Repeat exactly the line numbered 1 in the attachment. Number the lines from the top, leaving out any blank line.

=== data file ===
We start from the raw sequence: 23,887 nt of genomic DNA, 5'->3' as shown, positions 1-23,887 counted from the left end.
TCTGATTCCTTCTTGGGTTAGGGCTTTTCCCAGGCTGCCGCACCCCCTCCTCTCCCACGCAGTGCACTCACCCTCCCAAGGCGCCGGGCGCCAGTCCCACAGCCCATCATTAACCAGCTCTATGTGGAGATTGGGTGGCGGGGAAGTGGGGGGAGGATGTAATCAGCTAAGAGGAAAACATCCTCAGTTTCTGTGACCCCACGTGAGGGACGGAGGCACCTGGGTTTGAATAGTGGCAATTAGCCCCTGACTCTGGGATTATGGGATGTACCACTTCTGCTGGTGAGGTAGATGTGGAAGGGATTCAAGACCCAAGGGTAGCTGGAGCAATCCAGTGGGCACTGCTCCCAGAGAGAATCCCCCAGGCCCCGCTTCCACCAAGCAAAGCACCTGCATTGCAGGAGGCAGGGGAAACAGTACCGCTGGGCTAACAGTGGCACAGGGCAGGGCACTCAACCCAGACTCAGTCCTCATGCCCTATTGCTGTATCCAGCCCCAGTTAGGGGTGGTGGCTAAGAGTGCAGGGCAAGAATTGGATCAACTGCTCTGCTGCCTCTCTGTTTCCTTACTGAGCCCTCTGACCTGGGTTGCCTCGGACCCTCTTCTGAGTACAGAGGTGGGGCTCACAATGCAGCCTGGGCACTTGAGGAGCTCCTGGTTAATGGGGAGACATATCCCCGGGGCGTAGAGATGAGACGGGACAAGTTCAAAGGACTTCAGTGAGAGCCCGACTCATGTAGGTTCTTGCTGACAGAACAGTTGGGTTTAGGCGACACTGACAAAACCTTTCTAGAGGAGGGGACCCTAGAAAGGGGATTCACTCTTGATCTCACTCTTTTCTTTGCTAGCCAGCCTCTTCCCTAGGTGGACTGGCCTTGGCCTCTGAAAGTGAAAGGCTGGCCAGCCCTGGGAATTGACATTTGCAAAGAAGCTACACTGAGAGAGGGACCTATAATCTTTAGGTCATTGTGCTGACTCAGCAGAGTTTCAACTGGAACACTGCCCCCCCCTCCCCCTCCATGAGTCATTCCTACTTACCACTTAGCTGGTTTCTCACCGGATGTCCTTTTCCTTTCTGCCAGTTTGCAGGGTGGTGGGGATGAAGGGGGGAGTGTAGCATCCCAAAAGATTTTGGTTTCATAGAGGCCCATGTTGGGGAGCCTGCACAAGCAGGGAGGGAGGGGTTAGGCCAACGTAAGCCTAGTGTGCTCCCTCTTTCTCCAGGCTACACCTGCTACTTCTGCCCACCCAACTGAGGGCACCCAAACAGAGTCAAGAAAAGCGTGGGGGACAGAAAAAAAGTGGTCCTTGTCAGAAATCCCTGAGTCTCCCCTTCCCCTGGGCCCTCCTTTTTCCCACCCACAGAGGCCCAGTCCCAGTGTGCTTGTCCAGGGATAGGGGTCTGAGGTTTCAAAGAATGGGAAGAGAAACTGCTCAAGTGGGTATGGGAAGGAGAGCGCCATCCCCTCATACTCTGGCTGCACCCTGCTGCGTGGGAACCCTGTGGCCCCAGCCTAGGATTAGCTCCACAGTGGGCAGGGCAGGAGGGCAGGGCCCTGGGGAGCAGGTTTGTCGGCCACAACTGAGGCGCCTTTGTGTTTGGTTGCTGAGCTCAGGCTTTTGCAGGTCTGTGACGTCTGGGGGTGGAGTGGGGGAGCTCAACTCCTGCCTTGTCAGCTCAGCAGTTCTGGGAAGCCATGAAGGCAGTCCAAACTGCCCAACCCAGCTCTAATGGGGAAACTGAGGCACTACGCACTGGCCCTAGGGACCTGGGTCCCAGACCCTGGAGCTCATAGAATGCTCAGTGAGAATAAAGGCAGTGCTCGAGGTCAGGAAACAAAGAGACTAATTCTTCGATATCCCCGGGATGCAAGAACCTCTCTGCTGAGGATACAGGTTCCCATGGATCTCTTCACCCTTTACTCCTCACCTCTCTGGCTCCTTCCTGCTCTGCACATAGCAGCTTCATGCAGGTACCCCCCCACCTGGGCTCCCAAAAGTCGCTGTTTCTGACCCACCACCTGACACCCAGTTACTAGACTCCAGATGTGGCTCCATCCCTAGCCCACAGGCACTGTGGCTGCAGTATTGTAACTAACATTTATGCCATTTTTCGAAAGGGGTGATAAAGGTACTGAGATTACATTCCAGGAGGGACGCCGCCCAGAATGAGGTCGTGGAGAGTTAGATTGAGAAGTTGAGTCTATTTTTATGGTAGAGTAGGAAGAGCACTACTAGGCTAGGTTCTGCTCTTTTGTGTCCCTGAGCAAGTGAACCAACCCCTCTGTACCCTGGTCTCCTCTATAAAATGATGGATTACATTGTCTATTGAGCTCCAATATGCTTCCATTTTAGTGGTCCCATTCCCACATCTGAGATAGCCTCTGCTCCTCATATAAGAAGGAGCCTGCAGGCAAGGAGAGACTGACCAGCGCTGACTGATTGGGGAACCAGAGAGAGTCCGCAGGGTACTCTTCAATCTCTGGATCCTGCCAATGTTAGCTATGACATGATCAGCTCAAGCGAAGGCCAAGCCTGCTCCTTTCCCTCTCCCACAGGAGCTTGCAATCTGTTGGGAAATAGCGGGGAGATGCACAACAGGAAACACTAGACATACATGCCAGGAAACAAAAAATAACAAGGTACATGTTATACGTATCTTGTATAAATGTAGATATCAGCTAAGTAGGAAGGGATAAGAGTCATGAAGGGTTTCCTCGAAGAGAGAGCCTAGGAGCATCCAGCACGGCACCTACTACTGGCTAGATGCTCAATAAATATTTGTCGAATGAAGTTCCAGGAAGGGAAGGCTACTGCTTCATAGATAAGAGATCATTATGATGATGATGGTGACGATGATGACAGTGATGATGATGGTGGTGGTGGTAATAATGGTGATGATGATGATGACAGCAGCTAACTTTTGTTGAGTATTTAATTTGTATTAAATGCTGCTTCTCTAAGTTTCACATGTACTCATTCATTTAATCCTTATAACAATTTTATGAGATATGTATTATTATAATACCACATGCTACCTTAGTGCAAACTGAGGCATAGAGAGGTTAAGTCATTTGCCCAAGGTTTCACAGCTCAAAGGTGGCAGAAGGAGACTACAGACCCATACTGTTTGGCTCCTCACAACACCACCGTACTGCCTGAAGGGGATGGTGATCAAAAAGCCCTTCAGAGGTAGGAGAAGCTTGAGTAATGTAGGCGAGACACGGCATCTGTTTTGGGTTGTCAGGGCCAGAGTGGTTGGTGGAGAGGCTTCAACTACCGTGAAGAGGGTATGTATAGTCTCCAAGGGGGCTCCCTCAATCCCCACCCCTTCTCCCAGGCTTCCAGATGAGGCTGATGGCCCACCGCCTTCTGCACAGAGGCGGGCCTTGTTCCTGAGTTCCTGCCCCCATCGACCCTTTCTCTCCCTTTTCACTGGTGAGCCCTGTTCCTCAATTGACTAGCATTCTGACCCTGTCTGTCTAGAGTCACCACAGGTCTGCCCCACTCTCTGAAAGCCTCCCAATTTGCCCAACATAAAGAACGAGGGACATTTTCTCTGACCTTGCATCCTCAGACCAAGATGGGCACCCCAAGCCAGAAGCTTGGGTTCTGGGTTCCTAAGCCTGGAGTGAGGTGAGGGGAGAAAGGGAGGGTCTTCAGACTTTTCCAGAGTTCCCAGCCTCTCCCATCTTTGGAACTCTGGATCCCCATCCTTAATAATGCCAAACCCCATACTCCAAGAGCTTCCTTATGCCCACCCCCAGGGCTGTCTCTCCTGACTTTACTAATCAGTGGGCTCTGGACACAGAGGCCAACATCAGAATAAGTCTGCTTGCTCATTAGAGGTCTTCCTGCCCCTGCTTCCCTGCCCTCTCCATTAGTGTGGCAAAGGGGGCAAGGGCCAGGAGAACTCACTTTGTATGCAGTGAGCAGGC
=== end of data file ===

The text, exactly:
We start from the raw sequence: 23,887 nt of genomic DNA, 5'->3' as shown, positions 1-23,887 counted from the left end.